July 14, 2024

“Sounds Good Feels Good,” the sophomore album of pop-punk group 5 Seconds of Summer (5SOS), was released earlier this month, and though the band doesn’t quite live up to its proclaimed genre, it still has some pretty catchy and heartfelt songs that are worth checking out.
The album starts with the track “Money,” an upbeat pop-punk dance anthem. Though catchy, it leaves a lot to be desired, with cliche themes of rockstar supremacy mind-sets and melodies that feel like they’ve been done a hundred times.
“She’s Kinda Hot” comes next, though, recovering some of the integrity of this band. The punchy guitars are both fun to dance to and play the air guitar to. Its commentary on being the brunt of hate is brilliant, with the uplifting response “but we’re alright, though.”
“Hey Everybody,” the album’s second single, is a narrative about working hard and struggling to make ends meet, but still find ways to have fun and enjoy life. More on the pop rather than punk side, it is still a pretty good song for fans of punk.
“Permanent Vacation” then plays, sucking the punk listener back in, with meaningful and clever lyrics such as “Frustration, desperation / You say I need some kind of medication.” Backed up with decent instrumental components, this stands as one of the best pop-punk tracks of the record as a whole.
“Jet Black Heart,” the album’s fifth song, is a personal favorite. A more emotional piece of dealing with one’s baggage and trying to allow one’s self to be vulnerable, the slow rock ballad is utterly beautiful.
“Catch Fire” is another great slower song that still contains poppy elements. It’s a love song that discusses mistakes made and trying to fix a broken relationship. Overall, a pretty touching song worth listening to again and again.
“Waste the Night” is a mature love song about not wanting “to watch you walk away.” The elementally soft rock musical components are nice, but they feel like something heard before.
“Vapor” is another pop-punk song on the softer side. An enjoyable listen, and adorable love song worth listening to.
“Castaway,” the ninth track, is a catchy heartbreak song. Strong lyrical components mesh well with the soft punk melody: “You walked out and left me stranded / Nothing left but picture frames.”
“Fly Away” is an upbeat pop-punk track, emphasis on the pop. It’s easy to dance to, and would make a great addition to a live set. However, it’s not overtly original. It’s not bad, by any means; it just doesn’t stand out.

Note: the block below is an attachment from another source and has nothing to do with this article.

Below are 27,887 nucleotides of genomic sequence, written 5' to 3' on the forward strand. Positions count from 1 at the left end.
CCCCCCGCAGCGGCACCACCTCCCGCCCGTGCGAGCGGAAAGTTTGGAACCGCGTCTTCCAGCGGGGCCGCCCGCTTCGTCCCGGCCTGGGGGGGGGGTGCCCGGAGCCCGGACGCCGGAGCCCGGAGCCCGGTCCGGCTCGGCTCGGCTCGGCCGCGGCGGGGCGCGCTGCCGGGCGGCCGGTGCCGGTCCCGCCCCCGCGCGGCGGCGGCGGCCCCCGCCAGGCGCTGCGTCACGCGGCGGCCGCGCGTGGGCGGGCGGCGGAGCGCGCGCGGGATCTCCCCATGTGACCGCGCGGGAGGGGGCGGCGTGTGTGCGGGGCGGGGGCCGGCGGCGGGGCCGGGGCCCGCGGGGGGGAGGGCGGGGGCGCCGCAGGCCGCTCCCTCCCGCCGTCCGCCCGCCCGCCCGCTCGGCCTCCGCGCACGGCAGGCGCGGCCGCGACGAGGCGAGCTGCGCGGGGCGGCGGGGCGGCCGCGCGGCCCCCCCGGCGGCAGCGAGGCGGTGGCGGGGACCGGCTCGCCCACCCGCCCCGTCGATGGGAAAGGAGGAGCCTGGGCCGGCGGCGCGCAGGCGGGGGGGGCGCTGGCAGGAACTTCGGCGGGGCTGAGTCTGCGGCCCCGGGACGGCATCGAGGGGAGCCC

“Invisible” is another beautiful slow number. A commentary on feeling lost and alone, its emotional lyrics make this one of the album’s greatest tracks: “Just me and your shadow / And all of my regrets.” The orchestral instrumental background animates the song, giving it a life of its own, reaching out with its trembling hand to grasp at your soul.
“Airplanes,” a pop-punk self-discovery song reminiscent of Mayday Parade’s slower pieces, is another clever and catchy track, and is one of the most enjoyable on the record.
“San Francisco,” the penultimate track, is a slower pop track about reflecting on a lost love. It’s cute, but doesn’t really do anything to make it stand out.
The album closes with “Outer Space / Carry On,” two softer songs meshed together into one track, the former of which describes “running back” to a lover, and the latter claiming that life “is gonna get better.”

Overall, it was a decent album, albeit, one with many cliche themes, both melodically and lyrically. Honestly, though the band claims itself to the pop-punk genre, there are more pop and soft rock sounds than anything. Though these softer elements work for the band’s sound and make these songs beautiful and meaningful, calling one’s self “punk” with these songs seems inappropriate.

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